Out in time for Davitt Awards ceremony: Clan Destine Press e-book, Force and Fraud by Ellen Davitt

Clan Destine Press announces the ePublication of the historic crime novel, Force and Fraud by Ellen Davitt.

Outback Australia in the mid-1800s

When rich, domineering squatter Angus McAlpin is murdered, the obvious suspect is the penniless artist, Herbert Lindsey – who wants to marry his daughter, Flora.

McAlpin may have proclaimed that Flora would marry Herbert ‘only over his dead body’ – and Herbert’s bloodstained knife and handkerchief were found near the murder scene – but the artist denies any wrongdoing.

So begins a compelling murder mystery and trial, as the heiress seeks to prove her lover’s innocence, and a country town takes sides.

Force may have killed Angus McAlpin, but fraud follows murder in a cunning plan to see Herbert Lindsey hanged – by any means necessary.

For someone else is determined to marry Flora, to obtain her property and her person; and he will stop at nothing.

Force and Fraudis Australia’s first mystery novel.

First published in Melbourne in 1865 – in the midst of the often-lawless gold rush era of Australia’s colonial past – it is a genuinely original novel; well ahead of its time.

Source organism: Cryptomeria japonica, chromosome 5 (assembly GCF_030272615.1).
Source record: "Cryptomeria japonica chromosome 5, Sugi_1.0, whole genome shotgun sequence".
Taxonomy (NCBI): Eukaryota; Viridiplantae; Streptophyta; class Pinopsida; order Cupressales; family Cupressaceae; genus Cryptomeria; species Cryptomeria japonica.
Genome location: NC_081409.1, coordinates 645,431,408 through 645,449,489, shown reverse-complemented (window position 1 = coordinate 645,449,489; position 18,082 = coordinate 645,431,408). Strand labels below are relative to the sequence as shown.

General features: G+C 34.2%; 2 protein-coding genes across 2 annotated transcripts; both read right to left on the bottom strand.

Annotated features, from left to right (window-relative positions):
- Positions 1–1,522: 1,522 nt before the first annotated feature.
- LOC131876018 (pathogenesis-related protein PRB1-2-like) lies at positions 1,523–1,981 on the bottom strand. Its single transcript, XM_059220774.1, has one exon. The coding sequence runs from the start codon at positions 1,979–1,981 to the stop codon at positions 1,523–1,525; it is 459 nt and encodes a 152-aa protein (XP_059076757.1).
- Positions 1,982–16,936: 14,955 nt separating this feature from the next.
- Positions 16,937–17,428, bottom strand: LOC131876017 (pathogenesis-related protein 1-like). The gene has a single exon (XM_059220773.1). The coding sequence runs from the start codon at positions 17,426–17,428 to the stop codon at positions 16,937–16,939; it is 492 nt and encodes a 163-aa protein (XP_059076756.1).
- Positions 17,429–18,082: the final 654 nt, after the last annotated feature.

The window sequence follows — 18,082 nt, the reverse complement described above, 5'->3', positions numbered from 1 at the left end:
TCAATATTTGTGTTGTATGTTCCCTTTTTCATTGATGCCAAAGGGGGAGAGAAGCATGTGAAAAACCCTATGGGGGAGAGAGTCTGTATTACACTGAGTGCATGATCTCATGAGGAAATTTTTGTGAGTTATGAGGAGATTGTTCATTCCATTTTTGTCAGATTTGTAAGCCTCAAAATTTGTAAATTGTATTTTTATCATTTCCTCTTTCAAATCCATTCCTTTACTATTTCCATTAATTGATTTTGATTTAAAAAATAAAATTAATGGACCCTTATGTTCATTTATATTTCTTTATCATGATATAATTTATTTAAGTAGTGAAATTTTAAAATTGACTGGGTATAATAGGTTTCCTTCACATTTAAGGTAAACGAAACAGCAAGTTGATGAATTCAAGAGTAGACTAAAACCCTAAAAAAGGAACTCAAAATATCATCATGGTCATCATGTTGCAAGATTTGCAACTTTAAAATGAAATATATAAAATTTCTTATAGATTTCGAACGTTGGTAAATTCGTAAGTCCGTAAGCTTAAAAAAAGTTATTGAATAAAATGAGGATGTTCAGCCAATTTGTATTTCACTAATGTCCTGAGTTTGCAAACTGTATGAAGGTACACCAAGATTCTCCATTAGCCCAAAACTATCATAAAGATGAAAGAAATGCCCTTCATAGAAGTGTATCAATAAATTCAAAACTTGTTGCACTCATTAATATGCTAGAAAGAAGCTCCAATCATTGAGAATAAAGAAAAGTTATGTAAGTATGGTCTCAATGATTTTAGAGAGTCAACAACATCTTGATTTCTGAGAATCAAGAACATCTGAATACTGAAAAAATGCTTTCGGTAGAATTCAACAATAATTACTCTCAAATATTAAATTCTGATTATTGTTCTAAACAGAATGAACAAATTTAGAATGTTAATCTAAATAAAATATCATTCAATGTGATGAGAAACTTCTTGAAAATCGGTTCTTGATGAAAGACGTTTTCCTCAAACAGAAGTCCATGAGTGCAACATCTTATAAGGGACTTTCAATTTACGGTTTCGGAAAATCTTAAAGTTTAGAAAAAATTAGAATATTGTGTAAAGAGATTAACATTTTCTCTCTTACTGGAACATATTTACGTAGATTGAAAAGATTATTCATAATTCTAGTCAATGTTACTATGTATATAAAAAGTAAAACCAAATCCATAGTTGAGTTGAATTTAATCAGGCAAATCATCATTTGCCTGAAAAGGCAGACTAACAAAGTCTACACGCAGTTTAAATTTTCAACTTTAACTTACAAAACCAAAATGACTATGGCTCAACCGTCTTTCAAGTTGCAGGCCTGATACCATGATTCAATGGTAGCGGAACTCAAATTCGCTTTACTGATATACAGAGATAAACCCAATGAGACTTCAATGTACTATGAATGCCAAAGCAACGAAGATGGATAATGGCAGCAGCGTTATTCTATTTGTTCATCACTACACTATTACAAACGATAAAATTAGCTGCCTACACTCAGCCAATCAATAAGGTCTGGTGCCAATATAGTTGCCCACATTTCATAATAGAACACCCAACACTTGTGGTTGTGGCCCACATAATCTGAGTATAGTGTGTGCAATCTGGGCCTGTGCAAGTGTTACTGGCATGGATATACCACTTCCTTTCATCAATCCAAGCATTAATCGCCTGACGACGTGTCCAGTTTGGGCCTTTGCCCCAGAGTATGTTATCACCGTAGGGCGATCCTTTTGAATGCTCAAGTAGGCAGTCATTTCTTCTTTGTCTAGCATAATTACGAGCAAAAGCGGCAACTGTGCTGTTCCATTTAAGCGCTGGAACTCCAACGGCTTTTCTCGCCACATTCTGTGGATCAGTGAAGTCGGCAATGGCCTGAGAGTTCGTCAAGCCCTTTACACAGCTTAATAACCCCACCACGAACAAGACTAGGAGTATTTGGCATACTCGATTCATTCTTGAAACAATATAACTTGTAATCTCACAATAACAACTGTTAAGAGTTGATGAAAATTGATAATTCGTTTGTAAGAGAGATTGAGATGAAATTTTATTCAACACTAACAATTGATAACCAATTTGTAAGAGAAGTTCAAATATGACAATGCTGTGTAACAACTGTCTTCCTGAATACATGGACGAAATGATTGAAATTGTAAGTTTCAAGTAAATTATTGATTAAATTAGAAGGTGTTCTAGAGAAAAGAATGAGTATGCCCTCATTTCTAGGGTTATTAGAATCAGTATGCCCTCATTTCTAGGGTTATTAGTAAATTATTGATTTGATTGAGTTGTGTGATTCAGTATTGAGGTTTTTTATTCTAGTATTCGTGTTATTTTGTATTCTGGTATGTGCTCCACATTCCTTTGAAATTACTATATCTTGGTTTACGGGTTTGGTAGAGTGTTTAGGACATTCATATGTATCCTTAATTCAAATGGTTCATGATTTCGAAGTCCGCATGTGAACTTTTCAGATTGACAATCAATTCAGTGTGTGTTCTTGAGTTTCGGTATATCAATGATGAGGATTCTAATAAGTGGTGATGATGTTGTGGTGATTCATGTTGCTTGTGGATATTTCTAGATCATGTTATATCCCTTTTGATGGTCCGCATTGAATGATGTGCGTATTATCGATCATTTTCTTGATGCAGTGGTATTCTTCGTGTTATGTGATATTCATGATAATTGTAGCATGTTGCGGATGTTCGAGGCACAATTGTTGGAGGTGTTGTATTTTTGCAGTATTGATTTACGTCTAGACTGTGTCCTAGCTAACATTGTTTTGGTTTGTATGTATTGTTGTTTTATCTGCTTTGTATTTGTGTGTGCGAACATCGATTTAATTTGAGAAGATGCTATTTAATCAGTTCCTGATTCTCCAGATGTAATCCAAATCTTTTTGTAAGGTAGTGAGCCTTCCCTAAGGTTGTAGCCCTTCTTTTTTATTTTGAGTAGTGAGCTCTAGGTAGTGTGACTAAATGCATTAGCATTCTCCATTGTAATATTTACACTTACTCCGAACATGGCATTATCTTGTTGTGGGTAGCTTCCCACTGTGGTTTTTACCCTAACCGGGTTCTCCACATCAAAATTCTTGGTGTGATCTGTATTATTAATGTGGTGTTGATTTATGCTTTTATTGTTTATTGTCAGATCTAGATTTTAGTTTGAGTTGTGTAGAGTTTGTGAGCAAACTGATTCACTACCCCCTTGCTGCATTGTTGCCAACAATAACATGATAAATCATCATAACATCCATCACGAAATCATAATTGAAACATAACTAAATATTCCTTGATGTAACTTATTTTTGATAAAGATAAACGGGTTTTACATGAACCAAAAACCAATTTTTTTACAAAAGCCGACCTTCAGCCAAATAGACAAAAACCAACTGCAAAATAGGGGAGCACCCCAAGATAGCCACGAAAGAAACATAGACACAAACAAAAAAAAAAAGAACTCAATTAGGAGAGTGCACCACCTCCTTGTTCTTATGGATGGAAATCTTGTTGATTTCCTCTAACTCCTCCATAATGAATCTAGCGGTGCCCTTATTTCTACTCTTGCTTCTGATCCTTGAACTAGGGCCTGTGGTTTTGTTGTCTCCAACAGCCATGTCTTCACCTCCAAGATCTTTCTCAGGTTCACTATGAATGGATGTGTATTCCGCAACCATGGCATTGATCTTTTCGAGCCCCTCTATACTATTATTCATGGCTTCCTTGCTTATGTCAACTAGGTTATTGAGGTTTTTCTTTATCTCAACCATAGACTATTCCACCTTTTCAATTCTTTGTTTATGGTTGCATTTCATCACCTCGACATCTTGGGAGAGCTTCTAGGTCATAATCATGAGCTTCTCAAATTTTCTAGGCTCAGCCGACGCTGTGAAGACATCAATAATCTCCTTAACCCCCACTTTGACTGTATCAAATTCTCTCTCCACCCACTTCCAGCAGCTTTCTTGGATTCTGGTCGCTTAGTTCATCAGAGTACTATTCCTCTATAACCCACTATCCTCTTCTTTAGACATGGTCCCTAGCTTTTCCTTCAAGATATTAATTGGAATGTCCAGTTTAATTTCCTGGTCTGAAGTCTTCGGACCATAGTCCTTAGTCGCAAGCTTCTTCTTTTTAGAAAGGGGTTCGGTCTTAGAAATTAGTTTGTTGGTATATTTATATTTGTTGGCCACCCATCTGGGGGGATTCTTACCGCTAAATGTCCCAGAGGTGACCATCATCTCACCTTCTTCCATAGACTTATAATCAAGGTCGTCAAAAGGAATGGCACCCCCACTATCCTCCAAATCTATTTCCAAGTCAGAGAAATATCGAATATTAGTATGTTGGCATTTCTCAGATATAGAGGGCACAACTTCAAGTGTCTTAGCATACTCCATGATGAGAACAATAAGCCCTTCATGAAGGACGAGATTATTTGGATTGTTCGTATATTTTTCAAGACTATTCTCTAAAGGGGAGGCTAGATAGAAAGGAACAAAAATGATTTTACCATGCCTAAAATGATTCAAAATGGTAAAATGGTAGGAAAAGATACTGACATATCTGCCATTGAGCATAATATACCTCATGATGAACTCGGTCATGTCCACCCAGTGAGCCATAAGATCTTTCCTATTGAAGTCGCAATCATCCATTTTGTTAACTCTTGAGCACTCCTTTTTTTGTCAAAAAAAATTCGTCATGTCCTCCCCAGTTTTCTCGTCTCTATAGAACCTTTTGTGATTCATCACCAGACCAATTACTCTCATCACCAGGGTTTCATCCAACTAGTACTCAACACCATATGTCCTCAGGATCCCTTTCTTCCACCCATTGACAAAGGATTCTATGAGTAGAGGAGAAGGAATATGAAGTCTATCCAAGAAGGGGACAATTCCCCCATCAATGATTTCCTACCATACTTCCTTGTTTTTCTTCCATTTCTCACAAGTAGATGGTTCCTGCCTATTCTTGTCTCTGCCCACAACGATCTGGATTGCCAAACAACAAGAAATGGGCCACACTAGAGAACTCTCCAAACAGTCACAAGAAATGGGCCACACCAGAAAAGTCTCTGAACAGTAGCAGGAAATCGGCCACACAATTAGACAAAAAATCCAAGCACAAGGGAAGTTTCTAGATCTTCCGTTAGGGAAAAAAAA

In fact Kerry Greenwood – the creator of Phryne Fisher – describes Ellen Davitt’s novel as: ‘a stunning mystery with a court scene worthy of Perry Mason’.

The Clan Destine Press eBook of Force and Fraud features an introduction by writer, Sister in Crime and ‘literary archaeologist’ Dr Lucy Sussex.

It also contains a short story by Ellen Davittfirst published in The Australian Journal in August 1867.

“The Highlander’s Revenge” is a crime story, rather than a mystery; and was the best of Ellen Davitt’s short stories and a significant early fictionalisation of European atrocities against Aborigines.

“The Highlander’s Revenge” comprises two stories: a memoir of genocide; and the reaction to it from an audience.

The CDP eBook of Force and Fraud will be available in time for the 2015 Davitt Awards for Australian women’s crime writing on August 29.